Day 5 of an 800km Solo Cycle along the California Coast for Macular Disease
My few km’s that lead me to Solvang the day before had been a tad tedious on the up hill. But, without any major disruptions, the diversion of our route to Solvang allowed us to again experience the wonderment of this strange town.
By morning the tinsel lights and all those warm cosy interiors were gone. But the weird charm wasn’t any less effective. David spent some time fine tuning my gears before I entered the chilly & foggy descent from Solvang.
The weather had proved cold on every morning, but warmed by about 10am. Fog met me every dawn, and Id grown comfortable riding through the residue.
Within an hour the fog cleared allowing me to carve a space on the road where no shoulders existed. A few high rocky corners left me exposed but, again trusting I was visible i my pink Rapha Gilet, I rode on. Dave stayed back to refuel and pick up more supplies. Meanwhile, I had arrived down the mountain and entered the freeway when my bike decided to get my first flat.
I was out of service but as I’m pretty handy with a tire lever no hiccups were met. I retrieved the finest of metal strands wedged inside the tire itself. No tweezers were at hand, and it took 5 minutes to extract the darn thing by pushing it through with the lever. I use Gators on my bike for the strength and puncture resistance. With only one flat occurring the entire trip, and knowing I’ve traveled through mounds of broken glass, I’m pretty satisfied.
Dave found me in time to pick up the old tube, give some water, and get verbally accosted by a cop who rightly couldn’t understand why, at the widest part of the shoulder, we hadn’t totally pulled off ‘his’ freeway. My reply was quite simply, ‘We are idiots.’ Unable to argue with that he chatted a bit and advised us to move away from the traffic, and bid us luck for the ride. That was our fourth meeting with a nice cop who was wooed by our convincing appearance of idiocy. My riding on freeways marked ‘no cyclists’ also proved effective in quickly summoning cops. All in all, they were rather charming and very lenient.
Dave stuck with me a while and took some shots while I climbed a grade 2 then 3 then 4 hill of 8km. I ran out of water half way, and I would have stopped for more if I hadn’t seen the awesome descent that fell for 11km’s.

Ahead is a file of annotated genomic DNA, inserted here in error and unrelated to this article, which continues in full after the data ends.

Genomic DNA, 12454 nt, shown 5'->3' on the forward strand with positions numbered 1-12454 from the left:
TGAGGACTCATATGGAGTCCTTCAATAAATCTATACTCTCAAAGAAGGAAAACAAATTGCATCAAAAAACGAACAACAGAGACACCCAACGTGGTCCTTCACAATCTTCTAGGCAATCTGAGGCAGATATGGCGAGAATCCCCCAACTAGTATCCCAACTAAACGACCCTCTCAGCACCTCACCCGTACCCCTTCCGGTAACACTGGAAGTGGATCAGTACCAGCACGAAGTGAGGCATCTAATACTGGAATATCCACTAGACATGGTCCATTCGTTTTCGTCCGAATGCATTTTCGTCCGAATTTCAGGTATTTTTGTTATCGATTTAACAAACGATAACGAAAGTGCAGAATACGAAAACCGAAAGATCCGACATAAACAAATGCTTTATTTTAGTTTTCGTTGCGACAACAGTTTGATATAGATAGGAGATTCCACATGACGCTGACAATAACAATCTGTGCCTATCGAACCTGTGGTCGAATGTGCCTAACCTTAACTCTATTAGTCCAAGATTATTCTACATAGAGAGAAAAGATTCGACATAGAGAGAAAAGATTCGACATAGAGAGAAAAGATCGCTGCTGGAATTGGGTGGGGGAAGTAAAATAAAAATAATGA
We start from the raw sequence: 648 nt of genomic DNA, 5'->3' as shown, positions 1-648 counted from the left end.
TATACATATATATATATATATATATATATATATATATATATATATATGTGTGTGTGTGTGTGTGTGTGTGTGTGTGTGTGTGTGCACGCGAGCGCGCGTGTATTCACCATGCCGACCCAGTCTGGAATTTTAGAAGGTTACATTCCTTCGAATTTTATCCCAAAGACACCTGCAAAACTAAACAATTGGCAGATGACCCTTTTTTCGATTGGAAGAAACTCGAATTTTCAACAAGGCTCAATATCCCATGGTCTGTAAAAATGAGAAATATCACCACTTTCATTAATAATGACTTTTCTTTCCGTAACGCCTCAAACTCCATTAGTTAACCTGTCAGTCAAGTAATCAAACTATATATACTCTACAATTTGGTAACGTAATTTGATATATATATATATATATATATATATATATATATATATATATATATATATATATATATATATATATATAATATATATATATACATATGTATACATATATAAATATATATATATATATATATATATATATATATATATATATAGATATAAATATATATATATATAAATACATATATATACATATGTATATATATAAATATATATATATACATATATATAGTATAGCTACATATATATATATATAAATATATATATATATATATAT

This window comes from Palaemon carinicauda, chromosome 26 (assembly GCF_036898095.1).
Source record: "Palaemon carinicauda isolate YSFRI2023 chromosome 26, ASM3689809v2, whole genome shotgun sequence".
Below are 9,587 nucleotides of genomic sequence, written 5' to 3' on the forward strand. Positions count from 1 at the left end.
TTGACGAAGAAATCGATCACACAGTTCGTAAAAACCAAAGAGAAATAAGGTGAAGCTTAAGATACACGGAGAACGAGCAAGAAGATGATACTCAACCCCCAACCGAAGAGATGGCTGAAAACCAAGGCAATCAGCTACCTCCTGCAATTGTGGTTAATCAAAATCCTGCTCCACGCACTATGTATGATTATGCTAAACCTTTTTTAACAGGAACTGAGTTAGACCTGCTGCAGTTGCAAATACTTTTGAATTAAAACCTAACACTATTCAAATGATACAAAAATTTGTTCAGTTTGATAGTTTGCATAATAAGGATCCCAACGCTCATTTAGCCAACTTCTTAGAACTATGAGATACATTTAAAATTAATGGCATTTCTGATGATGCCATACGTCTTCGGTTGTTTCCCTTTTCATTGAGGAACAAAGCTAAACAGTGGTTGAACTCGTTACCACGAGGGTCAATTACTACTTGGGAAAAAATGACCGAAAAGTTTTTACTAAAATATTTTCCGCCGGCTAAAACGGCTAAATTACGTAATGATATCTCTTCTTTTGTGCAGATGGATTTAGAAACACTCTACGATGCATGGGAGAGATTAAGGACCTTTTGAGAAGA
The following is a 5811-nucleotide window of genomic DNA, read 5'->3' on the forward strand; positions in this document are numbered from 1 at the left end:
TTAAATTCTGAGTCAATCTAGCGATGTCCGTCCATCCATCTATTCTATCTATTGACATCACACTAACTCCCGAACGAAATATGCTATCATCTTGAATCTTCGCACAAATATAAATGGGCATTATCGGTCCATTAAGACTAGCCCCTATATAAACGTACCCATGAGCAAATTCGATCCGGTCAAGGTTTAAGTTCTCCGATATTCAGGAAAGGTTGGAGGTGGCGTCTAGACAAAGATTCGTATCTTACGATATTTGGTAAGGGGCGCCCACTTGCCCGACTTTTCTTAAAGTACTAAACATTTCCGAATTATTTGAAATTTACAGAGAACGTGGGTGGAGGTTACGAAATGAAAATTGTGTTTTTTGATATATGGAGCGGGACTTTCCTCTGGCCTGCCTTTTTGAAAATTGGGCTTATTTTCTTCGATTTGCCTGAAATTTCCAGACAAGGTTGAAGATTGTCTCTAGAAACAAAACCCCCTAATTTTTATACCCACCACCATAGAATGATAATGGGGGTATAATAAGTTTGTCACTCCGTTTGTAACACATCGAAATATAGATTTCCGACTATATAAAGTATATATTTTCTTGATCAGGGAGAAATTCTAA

Confident I could travel nearly as fast as a car down this one, I took on the curves with gusto. Words are pitiful at describing the intensity bought by such power in speed. The rush of sweeping down the mountain was close to the most pleasurable moments I’ve had. Comparatively sitting in a car totally sucks. You miss the air whooshing through your ears, the wind pushing you from either side as you turn, feeling the muscles while maintaining that tucked position, the cold, and the closest feeling to flying you can have. There is also the satisfaction that the hill you just threw your guts up for has made the incredible views possible. For every up, there is a down. And when I got to the bottom of this particular descent, I hit Santa Barbara and promptly got lost.
After half an hour I found Dave. As I resigned to navigational hopelessness he promptly took over. Never have I been so bad at reading a map. Luckily I was allowed to simply concentrate on riding. I rode through beaches at Santa Barbara, with no time to smell the coffee.
I rode along the freeway with the coast on my right. The beaches and the coastal rocks had by now become familiar. Finally reaching the skirts of Ventura was a blast. The last 20km’s was pure Oceanic cycling that I took on as hard as I could turn the pedals. A flat highway bore streams of cars 3 lanes thick, with a decent shoulder to safely accommodate a pace line of cyclist. RV Campers lined the beaches to my right. I passed a few and got tailed by a triathlete who screamed a complement to me. It was something about being ‘amazing’ unquote, but I’m not one to brag…
Anyhow, we got to the Ventura RV Camp in good time, and settled in to the domestics of washing clothes and cooking.
A quick word on Cycling Garments: I wear Rapha gear not only because most of it was kindly provided for this ride. My items are comfortable, designed specifically for women, wash incredibly well, and last. If it failed in any of these features I wouldn’t wear it. Sitting in a saddle for up to 9 hours and having to put up with substandard gear is not something I’m willing to compromise on.
My wish list included:
2 Souplesse Jerseys
1 Classic Jersey
1 Cyclocross Jersey
2 Classic Womens’ Bib Shorts
Merino Arm & Knee Warmers, Leg Warmers, Neck Warmer
Wind Jacket & Rain Jacket & Gilet
Caps, Socks & Womens’ Touring Gloves
Oh, and Chamois Cream. lots of it thank you
This park had a breeding population of bike riders, none of which were roadies. I was so out of place atop my stunning Dedacciai in my regal Rapha I may as well be riding a camel. Safely in the comforting arms of Ventura RV Camp we ventured to the local shopping centre, a stones throw away. We grabbed supplies and, by now, a habitual beer & apple cider. On the way back a bevy of cruisers lit the place up like a Christmas tree. The feeling that we were closer to the LA Coast was strong. And I realised that I only had one more day of riding to accomplish my goals to spread the word and raise money for those affected by Macular Disease. I think on the help of the supporters. Not only all those at home who had helped raise funds but also the companies who supplied their wares for the fundraiser.
After a beer, and yet another incredible meal concocted by David the chef, sleep hit me like a hard cold slap. Before I was aware it was time to pedal all day again.